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The Bird is the Word on Bait Fish

The terns were in tight to the beach, so I staked out my surf fishing rod and grabbed my fly rod. I tied on a small sand eel fly, made a cast, and hooked up. Magic? Nope. Terns feed on small bait fish and while there were silversides, bay anchovies, and glass minnows around I saw a sand eel hanging from one tern's beak. Study your birds and you'll know what bait is in the water.

Matching Birds with Bait Fish
Terns: Terns hit small baits, mostly silversides, bay anchovies, and sand eels. When they hover close to the water’s surface they’re on a big pod of bait fish, with predators underneath. If they wing it high, they’re looking for food.  

Gulls: Herring gulls feed on herring, but they also love mackerel. When a flock of Herring gulls work together there is probably a school of big fish underneath the bait. Black-backed gulls are unreliable.  They are aggressive birds that basically eat anything smaller than them. Their value to surf fishing anglers is similar to black-headed Laughing Gulls: they love crustaceans, and in particular crabs.

Shearwaters: Shearwaters feast on squid, but also follow schools of mackerel and menhaden. They usually are around when there are Storm Petrels, skimmer birds that tiptoe their way across the water’s surface in search of plankton. Petrels follow bigger bait like squid and mackerel that feed on the silversides and anchovies that feed on the plankton.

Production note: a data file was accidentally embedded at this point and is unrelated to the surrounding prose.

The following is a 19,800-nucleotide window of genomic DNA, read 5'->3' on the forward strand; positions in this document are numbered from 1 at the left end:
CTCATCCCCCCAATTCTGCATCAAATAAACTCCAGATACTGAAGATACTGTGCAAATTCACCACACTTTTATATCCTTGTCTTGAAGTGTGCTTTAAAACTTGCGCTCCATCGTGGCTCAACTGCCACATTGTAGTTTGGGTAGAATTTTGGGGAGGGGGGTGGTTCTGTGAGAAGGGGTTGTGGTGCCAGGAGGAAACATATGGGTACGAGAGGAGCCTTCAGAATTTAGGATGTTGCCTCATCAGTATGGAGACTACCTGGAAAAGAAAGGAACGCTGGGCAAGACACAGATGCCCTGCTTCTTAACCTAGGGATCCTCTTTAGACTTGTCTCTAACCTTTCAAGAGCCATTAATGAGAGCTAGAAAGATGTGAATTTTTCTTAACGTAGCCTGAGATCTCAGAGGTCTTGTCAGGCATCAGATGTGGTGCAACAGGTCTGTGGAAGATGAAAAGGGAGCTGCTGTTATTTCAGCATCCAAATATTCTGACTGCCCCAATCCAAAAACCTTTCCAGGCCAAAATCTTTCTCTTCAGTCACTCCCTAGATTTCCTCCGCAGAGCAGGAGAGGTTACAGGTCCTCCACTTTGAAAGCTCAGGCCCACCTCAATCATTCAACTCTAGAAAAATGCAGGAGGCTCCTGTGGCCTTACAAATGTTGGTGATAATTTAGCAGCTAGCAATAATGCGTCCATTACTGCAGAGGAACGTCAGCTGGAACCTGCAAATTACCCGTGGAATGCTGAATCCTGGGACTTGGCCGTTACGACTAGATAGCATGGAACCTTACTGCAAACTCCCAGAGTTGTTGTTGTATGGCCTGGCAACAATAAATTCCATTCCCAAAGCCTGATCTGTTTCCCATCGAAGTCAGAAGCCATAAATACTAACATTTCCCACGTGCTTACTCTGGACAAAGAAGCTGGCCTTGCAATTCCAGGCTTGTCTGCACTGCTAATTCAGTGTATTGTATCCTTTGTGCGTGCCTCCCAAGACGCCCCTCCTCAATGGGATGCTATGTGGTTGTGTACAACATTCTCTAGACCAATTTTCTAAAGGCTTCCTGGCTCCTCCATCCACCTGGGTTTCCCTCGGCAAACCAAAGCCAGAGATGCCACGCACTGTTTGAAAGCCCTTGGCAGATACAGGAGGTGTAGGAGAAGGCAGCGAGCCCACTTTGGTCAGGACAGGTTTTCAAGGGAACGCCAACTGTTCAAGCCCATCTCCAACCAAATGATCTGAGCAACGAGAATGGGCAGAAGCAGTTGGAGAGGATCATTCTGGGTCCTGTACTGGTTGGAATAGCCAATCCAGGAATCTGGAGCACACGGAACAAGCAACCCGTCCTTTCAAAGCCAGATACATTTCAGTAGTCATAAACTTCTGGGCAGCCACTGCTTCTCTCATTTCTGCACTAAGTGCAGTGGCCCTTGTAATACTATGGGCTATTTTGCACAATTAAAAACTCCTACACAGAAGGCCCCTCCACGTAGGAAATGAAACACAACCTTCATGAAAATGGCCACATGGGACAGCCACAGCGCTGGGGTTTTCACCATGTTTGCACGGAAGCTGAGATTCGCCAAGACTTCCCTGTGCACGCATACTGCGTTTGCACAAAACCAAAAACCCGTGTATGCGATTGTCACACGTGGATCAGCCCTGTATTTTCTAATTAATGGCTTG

Gannets: Gannets are plunge-divers that soar to 50-70 feet heights. When they get a clear view of their favorite food, the herring, they drop from the sky and crash into the water, with air sacks cushioning their impact. Gannets use their wings to swim to bait fish which they either inhale or impale with their long, pointed beaks. When you see a flock of them diving along a beach you’re in for a treat.

The Key to Surf Fishing Success
There are a lot of birds in different areas, from the albatross to the pelican to blue herons and the like.  Study these birds and what they eat and you'll know what bait is in the water. Then you'll pick the right saltwater lure or use a dropper rig and hammer the fish.
 

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Tom Keer

Tom Keer

Tom Keer is an award-winning writer who lives on Cape Cod, Massachusetts.  He is a columnist for the Upland Almanac, a Contributing Writer for Covey Rise magazine, a Contributing Editor for both Fly Rod and Reel and Fly Fish America, and a blogger for the Recreational Boating and Fishing Foundation’s Take Me Fishing program.  Keer writes regularly for over a dozen outdoor magazines on topics related to fishing, hunting, boating, and other outdoor pursuits.  When they are not fishing, Keer and his family hunt upland birds over their three English setters.  His first book, a Fly Fishers Guide to the New England Coast was released in January 2011.  Visit him at www.tomkeer.com or at www.thekeergroup.com.